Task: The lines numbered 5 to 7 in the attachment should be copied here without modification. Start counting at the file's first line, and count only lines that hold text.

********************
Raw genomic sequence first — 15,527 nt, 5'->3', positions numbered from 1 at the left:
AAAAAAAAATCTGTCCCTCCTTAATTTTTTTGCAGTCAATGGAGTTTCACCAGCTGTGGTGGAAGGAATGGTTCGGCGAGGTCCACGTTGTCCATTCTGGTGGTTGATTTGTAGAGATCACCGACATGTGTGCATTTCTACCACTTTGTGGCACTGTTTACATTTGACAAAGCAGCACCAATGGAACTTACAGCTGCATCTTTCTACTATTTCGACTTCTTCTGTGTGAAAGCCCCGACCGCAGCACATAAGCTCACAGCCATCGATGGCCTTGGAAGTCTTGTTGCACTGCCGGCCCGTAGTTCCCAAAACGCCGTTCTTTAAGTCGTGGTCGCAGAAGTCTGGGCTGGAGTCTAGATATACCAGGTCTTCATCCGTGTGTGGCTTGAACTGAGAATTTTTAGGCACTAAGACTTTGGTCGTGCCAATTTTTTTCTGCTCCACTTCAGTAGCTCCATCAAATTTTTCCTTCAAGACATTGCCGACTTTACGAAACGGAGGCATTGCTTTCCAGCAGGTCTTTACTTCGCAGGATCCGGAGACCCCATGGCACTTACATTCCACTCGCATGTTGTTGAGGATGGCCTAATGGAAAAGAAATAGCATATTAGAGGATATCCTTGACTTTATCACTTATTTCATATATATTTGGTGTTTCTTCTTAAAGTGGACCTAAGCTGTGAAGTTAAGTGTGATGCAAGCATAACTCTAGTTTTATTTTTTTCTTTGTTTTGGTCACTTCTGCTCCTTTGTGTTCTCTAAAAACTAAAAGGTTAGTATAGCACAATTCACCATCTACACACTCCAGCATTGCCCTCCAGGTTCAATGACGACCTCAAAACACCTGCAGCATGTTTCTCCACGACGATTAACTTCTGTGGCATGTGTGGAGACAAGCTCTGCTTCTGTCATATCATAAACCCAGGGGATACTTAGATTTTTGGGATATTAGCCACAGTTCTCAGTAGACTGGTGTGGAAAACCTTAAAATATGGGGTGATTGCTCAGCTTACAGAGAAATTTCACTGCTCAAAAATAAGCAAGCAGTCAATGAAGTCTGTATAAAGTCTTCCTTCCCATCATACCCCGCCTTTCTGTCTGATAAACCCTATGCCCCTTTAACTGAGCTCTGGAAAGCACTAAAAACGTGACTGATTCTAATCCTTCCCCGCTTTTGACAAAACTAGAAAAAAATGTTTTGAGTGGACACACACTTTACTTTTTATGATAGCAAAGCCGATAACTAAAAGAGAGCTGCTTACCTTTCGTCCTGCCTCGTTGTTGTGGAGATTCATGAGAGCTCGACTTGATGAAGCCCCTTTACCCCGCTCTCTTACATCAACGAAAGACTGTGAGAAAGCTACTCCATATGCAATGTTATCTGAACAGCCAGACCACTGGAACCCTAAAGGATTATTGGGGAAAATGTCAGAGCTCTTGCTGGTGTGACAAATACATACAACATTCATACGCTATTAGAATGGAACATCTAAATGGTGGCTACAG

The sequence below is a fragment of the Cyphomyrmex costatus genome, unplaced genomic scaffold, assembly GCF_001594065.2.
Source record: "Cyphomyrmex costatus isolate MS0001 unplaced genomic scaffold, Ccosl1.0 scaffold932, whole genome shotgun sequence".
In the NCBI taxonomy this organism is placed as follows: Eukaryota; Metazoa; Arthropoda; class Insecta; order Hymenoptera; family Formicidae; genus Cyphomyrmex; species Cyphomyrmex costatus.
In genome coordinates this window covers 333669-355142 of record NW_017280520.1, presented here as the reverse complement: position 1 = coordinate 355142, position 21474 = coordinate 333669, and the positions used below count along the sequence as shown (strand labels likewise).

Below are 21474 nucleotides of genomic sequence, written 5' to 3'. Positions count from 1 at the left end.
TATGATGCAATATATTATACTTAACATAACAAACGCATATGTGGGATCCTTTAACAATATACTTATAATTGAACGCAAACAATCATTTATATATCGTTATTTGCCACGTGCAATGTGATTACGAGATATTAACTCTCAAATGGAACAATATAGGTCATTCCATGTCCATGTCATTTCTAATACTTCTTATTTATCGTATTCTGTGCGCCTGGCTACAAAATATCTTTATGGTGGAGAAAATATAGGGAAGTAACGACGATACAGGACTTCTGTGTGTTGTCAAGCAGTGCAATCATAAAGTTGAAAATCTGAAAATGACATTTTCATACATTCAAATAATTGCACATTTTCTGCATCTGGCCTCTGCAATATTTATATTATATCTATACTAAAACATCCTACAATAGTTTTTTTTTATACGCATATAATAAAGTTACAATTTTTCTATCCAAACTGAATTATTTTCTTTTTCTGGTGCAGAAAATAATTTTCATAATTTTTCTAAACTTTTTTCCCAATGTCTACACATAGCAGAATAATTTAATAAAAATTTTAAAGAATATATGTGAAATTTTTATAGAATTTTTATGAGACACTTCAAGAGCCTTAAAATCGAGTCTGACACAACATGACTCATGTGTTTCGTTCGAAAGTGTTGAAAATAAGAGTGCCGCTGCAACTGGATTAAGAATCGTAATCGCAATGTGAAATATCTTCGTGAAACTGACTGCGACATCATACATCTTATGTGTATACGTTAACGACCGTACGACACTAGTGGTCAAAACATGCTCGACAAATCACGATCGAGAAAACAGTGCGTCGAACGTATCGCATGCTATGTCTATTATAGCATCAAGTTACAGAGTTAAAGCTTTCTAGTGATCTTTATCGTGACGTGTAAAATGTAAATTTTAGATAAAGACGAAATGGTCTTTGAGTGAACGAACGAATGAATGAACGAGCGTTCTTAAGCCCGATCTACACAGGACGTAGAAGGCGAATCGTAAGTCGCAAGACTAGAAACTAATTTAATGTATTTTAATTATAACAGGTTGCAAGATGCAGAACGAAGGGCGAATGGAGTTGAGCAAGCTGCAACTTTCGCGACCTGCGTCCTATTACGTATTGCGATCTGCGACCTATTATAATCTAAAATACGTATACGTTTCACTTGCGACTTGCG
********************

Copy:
In the NCBI taxonomy this organism is placed as follows: Eukaryota; Metazoa; Arthropoda; class Insecta; order Hymenoptera; family Formicidae; genus Cyphomyrmex; species Cyphomyrmex costatus.
In genome coordinates this window covers 333669-355142 of record NW_017280520.1, presented here as the reverse complement: position 1 = coordinate 355142, position 21474 = coordinate 333669, and the positions used below count along the sequence as shown (strand labels likewise).

Below are 21474 nucleotides of genomic sequence, written 5' to 3'. Positions count from 1 at the left end.